I covered the complex mechanics of Chinese monetary policy in a monthly note last November, and noted that a key element of money creation arose from weak FX sterilisation of sustained current account inflows via the RRR, which leaked into the real economy via the shadow banking sector; recent outflows imply that this money creation process has gone into reverse, tightening liquidity. What I underestimated then was just how fast reserve accumulation would slow in H1, as capital flight became a significant factor. RRR reductions and repo operations do not necessarily represent net easing when the capital account is seeing accelerating outflows and the RMB is declining in nominal (if not real effective) terms. From a stance of buying dollars and selling RMB sterilised via the bill market back to exporters over the past decade, the PBoC now has to sell USD to the market amid a domestic shortage, and surging demand for foreign currency deposits. That changes the liquidity dynamics within the economy fundamentally.
China’s trade surplus and FDI inflows mean pretty constant inflows of foreign funds into the economy, but the pace of growth has slowed dramatically. In the past, expectations that the RMB would rise meant those funds were rapidly exchanged. Purchases of foreign exchange that fall below monthly inflows from trade and investment suggest either hot-money outflows, or a decision by firms to hold their foreign earnings in dollars. The country’s banks were net sellers of 3.8bn RMB in July, from net buyers of RMB 200-400bn a month for most of 2011 i.e. local bank foreign exchange purchases are lower than the monthly trade/investment inflows, and it confirms anecdotal evidence that exporters are reluctant to settle in RMB. China’s banks have been sellers of dollars in five of the past 10 months, purchasing just RMB 145bn in FX over that combined period, compared to the RMB 905bn that flowed into the country via its cumulative trade surplus. To put that in context, in Jan-Oct 2008, China’s banks were net purchasers of RMB 3.6trn in FX and massive inflows of capital were a key factor behind China’s soaring bank lending, property prices and consistent RMB appreciation. The balance of payments deficit in Q2, the first since 1998, reflected these new and potentially structural trends.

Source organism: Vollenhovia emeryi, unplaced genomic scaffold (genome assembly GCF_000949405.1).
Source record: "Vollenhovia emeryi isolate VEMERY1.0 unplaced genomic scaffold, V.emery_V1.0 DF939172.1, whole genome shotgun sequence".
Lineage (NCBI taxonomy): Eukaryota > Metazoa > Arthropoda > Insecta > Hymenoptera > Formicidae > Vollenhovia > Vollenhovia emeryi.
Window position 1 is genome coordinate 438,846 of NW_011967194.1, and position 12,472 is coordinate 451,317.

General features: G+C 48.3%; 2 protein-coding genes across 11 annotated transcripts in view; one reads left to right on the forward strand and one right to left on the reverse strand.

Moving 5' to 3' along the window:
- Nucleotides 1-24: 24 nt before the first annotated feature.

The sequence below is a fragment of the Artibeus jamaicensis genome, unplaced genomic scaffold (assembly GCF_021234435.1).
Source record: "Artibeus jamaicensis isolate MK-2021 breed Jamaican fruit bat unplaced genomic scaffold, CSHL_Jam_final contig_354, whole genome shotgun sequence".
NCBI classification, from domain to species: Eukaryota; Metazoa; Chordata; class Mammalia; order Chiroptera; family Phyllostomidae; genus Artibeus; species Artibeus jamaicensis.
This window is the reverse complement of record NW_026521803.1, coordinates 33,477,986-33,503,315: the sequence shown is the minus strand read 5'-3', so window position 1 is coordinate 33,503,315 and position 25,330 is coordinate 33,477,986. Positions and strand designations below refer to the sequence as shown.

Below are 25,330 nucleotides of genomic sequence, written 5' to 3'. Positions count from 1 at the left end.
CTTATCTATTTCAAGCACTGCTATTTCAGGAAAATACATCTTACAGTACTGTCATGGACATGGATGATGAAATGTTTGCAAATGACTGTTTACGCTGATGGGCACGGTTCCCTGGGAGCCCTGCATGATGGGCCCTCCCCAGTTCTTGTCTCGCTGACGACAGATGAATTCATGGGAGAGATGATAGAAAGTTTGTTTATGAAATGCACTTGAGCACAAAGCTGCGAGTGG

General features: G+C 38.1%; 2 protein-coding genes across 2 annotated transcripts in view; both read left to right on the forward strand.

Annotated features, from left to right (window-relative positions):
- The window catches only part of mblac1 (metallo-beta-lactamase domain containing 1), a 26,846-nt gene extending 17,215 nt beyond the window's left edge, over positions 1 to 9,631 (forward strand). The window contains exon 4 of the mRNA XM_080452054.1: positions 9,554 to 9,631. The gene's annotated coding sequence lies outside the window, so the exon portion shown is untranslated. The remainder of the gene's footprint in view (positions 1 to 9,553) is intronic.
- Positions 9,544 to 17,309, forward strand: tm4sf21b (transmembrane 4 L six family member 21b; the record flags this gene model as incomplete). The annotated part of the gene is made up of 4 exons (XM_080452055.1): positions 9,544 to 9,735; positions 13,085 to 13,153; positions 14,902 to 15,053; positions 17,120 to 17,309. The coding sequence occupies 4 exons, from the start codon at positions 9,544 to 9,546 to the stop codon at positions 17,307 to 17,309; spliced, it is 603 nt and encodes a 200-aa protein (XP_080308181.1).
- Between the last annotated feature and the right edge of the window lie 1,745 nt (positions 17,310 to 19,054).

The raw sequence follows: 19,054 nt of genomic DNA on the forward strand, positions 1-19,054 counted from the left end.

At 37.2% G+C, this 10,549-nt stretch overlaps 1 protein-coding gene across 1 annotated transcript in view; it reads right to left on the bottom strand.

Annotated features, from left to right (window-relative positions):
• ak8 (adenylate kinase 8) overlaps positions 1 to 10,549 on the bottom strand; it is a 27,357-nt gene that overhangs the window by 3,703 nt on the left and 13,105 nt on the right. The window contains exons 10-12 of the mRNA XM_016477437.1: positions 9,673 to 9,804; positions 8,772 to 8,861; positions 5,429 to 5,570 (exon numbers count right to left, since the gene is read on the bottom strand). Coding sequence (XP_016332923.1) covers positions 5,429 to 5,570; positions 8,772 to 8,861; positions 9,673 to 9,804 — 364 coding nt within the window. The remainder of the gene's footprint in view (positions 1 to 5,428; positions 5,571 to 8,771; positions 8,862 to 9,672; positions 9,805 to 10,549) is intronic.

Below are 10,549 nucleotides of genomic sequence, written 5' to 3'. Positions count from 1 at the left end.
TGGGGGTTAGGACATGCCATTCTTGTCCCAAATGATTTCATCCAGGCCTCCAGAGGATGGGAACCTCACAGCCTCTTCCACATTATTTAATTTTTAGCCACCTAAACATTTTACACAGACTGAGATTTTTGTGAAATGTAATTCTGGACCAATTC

The capital outflows so far represent only a minor reversal viewed against the over $3trn in FX reserves, and SAFE won’t be a forced seller of its vast stock of US Treasuries just yet. The flow trend has been negative since September 2011, but the overall FX position hasn’t changed much in the past year, standing at RMB25trn, ex FDI flows (which are down almost 9% y/y). Inflows of foreign money into China have slowed this year, despite the QFII scheme being more than doubled to $80bn but the key issue is that Chinese investors seem to be increasingly evading the country’s strict capital controls to send money offshore. The interesting question is whether those controls are tightened in response, or alternatively this ‘leakage’ accelerates capital account liberalisation.
Although the RMB’s real effective exchange rate index dropped only slightly in July on BIS calculations, from a record high of 106.49 in June, a significant nominal (say 2-3%) depreciation of the RMB in H2 would imply a degree of desperation, as well as complicating the US relationship and RMB internationalisation efforts. The PBoC will be attempting to manage a very gentle downward glide path for the currency, having struggled to stem its natural rise until recent months. As much as momentum in real estate prices and food inflation, the radical and on-going shift in China’s capital flows and consequently monetary environment will be a critical constraint on policy options. And it’s not great for the Baccarat tables either.